‘A United Kingdom’ is the true story of the romance between, heir to the throne of Bechuanaland, Seretse Khama and, London office worker, Ruth Williams. The film is a mixture of genres encompassing drama, romance and politics. The film is also the first experience I’ve had of director Amma Asante, who is much renowned for her work on her 2013 period drama ‘Belle’.
The film boasts an impressive cast with David Oyelowo and Rosamund Pike taking up the lead roles. Pike plays Williams, with at times few words which only makes her performance that bit more impressive, showcasing the emotions of a young woman caught up in a worldwide scandal. Her character here is a million miles away from maybe Pike’s most famous character, Amy Dunne, from ‘Gone Girl’. The contrast in character only further showcases just what a talent Pike is. Her onscreen husband is portrayed by Oyelowo, an actor who has really proven himself in recent years. He’s brilliant in this film, as is to be expected, with the highlight of his performance being the very powerful speeches that he delivers throughout the film. We saw what this man was capable of in a similar role in ‘Selma’ last year and he certainly hasn’t lost any of his passion for performing as he demands the audiences attention on more than one occasion. The film has a further small supporting cast including the likes of Tom Felton and Jack Davenport, all of which contribute effectively to the picture. Some performers may only have a couple of scenes in the film but their performances make these scenes well worth watching.
One of the strongest elements to this film other than the cast has to be the narrative. More and more these days we are being told important stories through film that otherwise would have been left untold. ‘A United Kingdom’ showcases the importance of telling these stories and for this we have to be grateful. I’ll admit that at times the narrative can become a little monotonous and in a few instances I found the politics a tad confusing however by the end of the film these things aren’t really problems. On a whole the political elements are explained well, which was a big relief for someone like me who doesn’t really understand even the most basic of political concepts. Furthermore, every time I began to lose interest or my attention was flagging the film would draw me straight back in with a collection of touching scenes which would remind me of the magnitude of the story I was watching, some of these moments are obvious and focused on by the director whilst others are simply gently implied but each of these scenes made the telling of this story all the more engaging.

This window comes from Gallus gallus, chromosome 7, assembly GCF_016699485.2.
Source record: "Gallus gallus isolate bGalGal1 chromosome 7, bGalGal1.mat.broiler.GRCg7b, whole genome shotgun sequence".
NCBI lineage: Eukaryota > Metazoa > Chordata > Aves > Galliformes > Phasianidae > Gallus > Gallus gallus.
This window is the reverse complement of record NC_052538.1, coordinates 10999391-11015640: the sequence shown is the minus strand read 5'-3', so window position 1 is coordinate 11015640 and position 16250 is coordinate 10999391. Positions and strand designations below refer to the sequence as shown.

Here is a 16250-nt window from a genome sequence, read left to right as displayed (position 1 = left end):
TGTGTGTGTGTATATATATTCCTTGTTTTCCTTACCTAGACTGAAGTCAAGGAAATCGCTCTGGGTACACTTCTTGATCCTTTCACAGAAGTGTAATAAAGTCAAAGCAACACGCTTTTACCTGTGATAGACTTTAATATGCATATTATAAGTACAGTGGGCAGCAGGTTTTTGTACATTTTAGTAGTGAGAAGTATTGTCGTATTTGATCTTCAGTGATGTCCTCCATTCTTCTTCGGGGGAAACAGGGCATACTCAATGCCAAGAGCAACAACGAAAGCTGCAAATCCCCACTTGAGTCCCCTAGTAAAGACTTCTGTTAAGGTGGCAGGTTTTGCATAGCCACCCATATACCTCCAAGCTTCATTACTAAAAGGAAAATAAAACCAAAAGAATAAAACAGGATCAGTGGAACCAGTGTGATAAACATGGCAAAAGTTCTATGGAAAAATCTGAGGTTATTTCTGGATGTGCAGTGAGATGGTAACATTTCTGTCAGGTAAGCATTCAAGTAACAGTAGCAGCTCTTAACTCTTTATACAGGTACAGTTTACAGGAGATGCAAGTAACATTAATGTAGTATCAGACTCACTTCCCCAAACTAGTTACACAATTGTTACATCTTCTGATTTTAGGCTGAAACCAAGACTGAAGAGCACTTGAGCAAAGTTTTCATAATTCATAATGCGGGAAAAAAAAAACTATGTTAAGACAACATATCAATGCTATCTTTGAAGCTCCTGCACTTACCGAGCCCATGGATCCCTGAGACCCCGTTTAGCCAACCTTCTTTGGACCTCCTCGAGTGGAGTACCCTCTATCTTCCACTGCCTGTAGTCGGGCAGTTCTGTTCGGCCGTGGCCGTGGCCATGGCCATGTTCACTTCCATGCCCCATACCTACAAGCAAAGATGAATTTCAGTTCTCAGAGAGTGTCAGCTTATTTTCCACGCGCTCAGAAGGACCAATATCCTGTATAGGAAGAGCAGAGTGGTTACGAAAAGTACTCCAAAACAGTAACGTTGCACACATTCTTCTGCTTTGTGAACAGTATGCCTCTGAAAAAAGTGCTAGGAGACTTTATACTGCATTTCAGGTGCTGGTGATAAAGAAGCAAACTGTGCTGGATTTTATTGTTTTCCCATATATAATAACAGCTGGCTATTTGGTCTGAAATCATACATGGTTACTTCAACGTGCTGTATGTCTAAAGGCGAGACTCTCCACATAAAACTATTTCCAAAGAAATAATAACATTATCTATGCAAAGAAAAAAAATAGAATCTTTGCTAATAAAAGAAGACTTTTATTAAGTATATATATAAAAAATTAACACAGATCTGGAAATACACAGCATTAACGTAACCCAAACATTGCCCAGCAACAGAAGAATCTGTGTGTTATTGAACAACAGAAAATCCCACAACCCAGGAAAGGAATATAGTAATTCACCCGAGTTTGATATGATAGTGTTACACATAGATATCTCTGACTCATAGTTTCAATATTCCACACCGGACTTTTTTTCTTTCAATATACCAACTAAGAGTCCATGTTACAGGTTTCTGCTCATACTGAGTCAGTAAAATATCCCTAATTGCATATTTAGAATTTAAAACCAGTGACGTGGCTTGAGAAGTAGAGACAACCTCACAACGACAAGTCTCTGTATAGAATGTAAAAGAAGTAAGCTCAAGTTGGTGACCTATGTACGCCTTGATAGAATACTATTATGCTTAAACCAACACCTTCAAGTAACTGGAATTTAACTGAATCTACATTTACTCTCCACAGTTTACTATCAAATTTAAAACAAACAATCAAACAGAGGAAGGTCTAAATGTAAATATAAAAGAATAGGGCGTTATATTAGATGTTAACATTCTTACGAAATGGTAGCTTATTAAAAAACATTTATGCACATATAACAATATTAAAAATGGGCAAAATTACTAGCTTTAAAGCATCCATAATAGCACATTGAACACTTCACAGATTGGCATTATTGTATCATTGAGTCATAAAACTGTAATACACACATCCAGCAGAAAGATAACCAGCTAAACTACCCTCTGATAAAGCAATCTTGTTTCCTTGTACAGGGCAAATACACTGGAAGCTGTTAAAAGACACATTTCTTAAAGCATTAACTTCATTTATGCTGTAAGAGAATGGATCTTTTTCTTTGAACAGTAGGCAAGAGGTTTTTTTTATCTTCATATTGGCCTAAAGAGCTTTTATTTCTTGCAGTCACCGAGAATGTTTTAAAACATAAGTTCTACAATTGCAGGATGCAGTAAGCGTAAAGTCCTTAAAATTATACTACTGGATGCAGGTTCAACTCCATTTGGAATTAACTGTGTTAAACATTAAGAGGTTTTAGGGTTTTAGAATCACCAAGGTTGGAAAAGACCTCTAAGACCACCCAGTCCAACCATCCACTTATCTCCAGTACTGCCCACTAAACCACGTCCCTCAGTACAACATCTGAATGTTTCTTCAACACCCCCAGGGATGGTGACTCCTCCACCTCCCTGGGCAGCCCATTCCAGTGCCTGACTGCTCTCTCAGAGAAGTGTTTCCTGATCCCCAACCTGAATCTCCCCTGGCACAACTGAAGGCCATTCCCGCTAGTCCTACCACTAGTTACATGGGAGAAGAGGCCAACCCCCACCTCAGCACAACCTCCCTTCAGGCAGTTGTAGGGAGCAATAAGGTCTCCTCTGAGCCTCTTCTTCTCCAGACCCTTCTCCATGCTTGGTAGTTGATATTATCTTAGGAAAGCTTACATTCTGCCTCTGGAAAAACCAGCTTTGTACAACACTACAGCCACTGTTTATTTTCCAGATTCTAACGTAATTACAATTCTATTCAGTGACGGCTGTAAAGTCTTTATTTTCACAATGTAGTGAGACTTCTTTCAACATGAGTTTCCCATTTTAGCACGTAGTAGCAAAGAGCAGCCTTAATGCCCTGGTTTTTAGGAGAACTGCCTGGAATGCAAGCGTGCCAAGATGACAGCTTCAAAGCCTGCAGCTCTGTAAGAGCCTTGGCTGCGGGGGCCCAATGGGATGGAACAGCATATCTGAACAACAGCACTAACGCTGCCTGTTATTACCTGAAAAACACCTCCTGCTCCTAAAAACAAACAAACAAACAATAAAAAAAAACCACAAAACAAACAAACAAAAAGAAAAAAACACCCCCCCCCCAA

‘A United Kingdom’ is another wonderful example of an extraordinary untold story being brought to life once more through the medium of film. From what I can tell the cast do the real life people they are playing the justice they deserve and help to make the audience feel what so many different people felt in this story. The few moments of monotony are quickly combated by the touching nature of so much of this story which truly makes this film a must see.
Rating – 8/10
Question: What is your favourite performance from David Oyelowo?
(Leave your answers in the comments section below!)
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